Over the past few months, Molly Tierney and I have been sharing the 10 lessons we learned through our experiences developing innovative solutions like the Accenture Case Insight Solution (ACIS) and the Accenture Virtual Experience Solution (AVEnueS). In this post, I’d like to share more about innovation lessons #4, #5 and #6.
Have a point of view and eliminate assumptions
At my gym is a poster that says, “If you want something that you’ve never had, you have to do something that you’ve never done.” That’s true when tackling fitness goals and when innovating in the new. Within our Child Welfare team, we have taken that to heart – investing time and attention to craft a unique and compelling point of view. We’ve worked together to become very clear about who we are, what we stand for and what we’re working to achieve. For our team, that point of view is simple: We put children and families at the center of everything we do in order to contribute to measurable outcomes. Those outcomes include helping reduce the number of kids in foster care, keep more kids safely at home with their own families and reduce the length of stay for those that need to temporarily enter foster care. Having a clear north star makes it much easier to make, follow-on decisions for innovation.
Lesson: The new requires you to have a point of view and to share that with confidence. It also requires you to eliminate assumptions. Instead, ask endless questions to “bottom out” on clarity.
Trust but verify
How many times have we been told this? This old tactic must be carried forward into the new. And it isn’t so much about whether you can count on someone. It’s more about the dogged pursuit of innovation – and not simply accepting as fact when someone tells you “Oh, that can’t be done” or “That’s just not possible.” It may be that individual’s experience that something can’t be done (or hasn’t been done before). But don’t let that stop you from further investigation. Keep asking questions. Keep probing for solutions. It pays off.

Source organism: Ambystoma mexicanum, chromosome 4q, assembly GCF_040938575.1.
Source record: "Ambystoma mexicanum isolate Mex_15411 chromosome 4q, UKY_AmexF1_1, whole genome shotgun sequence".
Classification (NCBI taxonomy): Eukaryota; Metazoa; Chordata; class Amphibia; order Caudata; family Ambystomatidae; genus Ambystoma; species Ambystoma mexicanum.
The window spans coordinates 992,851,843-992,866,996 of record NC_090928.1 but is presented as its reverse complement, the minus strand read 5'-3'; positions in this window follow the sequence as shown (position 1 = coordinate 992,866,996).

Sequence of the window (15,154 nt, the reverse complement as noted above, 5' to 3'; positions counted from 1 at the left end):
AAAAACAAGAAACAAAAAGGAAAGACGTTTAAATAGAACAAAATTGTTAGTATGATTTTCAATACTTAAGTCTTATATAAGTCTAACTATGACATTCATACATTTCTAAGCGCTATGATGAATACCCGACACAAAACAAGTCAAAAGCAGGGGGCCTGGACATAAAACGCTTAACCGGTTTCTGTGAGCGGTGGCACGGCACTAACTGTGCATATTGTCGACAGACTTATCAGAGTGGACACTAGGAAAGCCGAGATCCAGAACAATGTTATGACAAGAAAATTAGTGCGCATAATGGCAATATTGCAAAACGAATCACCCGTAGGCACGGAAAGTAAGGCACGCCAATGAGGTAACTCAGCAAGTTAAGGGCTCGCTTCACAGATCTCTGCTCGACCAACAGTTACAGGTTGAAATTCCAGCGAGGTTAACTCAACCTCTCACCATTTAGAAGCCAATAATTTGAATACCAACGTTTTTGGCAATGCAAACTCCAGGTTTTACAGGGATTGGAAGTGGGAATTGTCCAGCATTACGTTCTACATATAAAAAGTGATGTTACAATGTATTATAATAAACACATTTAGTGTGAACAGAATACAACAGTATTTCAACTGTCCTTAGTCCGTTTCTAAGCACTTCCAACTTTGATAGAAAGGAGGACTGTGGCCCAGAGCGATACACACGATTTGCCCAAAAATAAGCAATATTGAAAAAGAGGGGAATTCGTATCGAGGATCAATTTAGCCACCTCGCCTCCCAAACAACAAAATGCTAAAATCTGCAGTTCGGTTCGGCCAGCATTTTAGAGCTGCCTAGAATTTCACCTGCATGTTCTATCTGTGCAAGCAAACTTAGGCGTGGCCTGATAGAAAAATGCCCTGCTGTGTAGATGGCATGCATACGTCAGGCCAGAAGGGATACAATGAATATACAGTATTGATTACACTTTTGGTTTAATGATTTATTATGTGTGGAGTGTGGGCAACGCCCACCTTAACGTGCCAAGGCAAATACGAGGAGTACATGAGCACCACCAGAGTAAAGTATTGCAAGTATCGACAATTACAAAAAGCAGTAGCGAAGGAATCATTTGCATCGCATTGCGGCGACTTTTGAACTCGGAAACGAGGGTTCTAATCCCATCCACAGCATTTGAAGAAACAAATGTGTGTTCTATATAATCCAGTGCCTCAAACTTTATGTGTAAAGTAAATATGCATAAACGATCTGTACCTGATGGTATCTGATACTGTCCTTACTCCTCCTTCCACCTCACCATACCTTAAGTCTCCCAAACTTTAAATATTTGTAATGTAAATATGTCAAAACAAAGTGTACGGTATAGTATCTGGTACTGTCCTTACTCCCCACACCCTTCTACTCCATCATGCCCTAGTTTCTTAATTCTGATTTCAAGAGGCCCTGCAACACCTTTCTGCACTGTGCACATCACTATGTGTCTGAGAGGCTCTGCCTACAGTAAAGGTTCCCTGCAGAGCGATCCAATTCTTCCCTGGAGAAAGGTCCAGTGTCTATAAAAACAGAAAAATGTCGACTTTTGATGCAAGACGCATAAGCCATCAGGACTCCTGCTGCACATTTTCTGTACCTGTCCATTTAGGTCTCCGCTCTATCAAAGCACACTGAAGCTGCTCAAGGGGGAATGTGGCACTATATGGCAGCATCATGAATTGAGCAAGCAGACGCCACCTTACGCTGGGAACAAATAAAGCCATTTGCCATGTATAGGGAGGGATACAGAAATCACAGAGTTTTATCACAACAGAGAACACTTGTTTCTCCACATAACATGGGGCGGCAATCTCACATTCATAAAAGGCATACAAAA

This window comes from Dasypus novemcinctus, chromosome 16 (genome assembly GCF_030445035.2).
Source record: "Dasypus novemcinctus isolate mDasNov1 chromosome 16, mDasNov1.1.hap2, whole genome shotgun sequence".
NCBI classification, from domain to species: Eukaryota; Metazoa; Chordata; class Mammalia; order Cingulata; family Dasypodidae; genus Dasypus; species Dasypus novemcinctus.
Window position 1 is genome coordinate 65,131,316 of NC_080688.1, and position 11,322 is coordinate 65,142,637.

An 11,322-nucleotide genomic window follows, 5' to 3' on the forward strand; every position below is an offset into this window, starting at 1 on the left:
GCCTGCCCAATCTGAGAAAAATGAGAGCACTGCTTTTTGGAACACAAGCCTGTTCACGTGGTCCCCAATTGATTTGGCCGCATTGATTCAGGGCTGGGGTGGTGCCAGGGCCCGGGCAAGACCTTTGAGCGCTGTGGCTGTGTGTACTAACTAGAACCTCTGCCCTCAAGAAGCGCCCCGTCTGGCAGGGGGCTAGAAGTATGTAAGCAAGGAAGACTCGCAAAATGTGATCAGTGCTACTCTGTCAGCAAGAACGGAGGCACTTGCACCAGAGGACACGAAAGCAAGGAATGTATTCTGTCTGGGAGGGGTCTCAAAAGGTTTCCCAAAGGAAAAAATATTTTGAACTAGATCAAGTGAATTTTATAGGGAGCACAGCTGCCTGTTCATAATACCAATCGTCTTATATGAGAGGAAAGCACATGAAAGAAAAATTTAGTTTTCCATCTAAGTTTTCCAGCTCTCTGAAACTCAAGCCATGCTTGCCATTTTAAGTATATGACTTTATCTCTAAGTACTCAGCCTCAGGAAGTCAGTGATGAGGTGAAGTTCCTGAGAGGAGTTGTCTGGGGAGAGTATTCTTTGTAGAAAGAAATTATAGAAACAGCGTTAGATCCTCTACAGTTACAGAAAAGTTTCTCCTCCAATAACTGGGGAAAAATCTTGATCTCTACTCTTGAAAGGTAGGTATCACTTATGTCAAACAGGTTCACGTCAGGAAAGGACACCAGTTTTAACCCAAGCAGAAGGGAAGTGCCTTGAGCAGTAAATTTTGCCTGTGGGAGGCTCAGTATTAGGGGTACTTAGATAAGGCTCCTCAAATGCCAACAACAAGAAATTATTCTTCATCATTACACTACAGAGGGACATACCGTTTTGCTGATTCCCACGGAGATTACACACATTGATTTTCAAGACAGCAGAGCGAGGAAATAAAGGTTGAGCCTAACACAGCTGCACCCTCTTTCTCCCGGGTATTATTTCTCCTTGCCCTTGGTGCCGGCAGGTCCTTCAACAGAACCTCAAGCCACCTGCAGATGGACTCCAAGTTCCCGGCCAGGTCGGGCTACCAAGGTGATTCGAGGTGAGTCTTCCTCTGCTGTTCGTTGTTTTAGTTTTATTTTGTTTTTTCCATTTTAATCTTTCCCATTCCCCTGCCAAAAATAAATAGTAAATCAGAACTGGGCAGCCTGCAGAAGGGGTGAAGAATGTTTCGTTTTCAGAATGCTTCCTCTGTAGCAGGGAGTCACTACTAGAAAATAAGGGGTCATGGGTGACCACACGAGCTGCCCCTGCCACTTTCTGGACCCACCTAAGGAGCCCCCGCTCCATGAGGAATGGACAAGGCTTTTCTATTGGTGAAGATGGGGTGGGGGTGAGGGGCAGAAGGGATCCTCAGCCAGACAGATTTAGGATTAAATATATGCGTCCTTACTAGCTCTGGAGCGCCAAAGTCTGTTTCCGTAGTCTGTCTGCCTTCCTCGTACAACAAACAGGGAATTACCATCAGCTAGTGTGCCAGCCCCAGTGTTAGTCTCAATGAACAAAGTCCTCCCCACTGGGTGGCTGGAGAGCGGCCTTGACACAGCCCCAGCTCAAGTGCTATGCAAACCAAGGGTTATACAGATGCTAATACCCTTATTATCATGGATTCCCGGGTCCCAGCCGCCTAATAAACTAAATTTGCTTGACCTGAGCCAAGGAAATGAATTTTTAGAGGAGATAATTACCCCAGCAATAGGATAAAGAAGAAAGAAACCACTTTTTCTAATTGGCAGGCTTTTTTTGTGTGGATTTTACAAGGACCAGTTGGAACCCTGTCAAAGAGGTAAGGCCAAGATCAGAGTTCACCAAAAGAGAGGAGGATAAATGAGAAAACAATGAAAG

That’s what we did for AVEnueS. Our vision required us to build something that had never been created. Had we stopped probing and pushing, it could have turned into a computer-generated version of virtual reality or a tool that relied on joysticks rather than voice control. Instead, we successfully combined VR and voice to deliver a game-changing training solution.
Lesson: When there are so many things happening that no one has done before, an extra set of eyes or hands is nothing but useful. (This is especially true when someone gives you a reason your idea will fail!)
Take time for a personal touch
A truly novel idea needs someone to see it through – a champion, advocate and shepherd with personal passion about why the idea is so worthwhile. Without that, it’s far too easy for the idea to be ignored or chipped away until it has lost momentum.
The Accenture Case Insight Solution (ACIS) is a great example. The Comprehensive Child Welfare Information System (CCWIS) Rule and the Family First Prevention Services Act (FFPSA) present an unprecedented moment in child welfare – an opportunity to really reinvent the way we engage with families.
Unlike any other child welfare system, ACIS has been designed with a human-centric view. We actively engaged external child welfare practitioners and stakeholders, including individuals who were past recipients of child welfare services. We asked for their partnership in thinking boldly about the future of child welfare so that we could design a solution that only they could imagine. We worked with this group to identify what they believe – up and down the line – they need their technology to do. These ideas, concepts and innovations are exactly what we built into ACIS. An approach like this can only be done by taking a personal touch. We did the work of bringing this group together and asking them – not as clients but as practitioners – to collaborate with us to design for the new and innovative. Along the way, we’ve shown how innovations like artificial intelligence and advanced analytics can serve up a more holistic view of families.
Lesson: When something is new, there are plenty of reasons to say no to it. But with a personal touch, items that were once barriers often become stepping stones to great outcomes.
At the gym, new results might be better endurance and strength. For our Child Welfare team, we’re “training” hard for better outcomes for families and their kids. In the next post, Molly Tierney will share some thoughts on innovation lessons #8 and #9.
In the meantime, let us know what you think by leaving comments below. Follow the links to learn more about ACIS, AVEnueS and Child Welfare offerings, and follow me on LinkedIn and Twitter.
Read the next post in this series, ”Driving Innovation: Use Your Pivot Foot (and More).”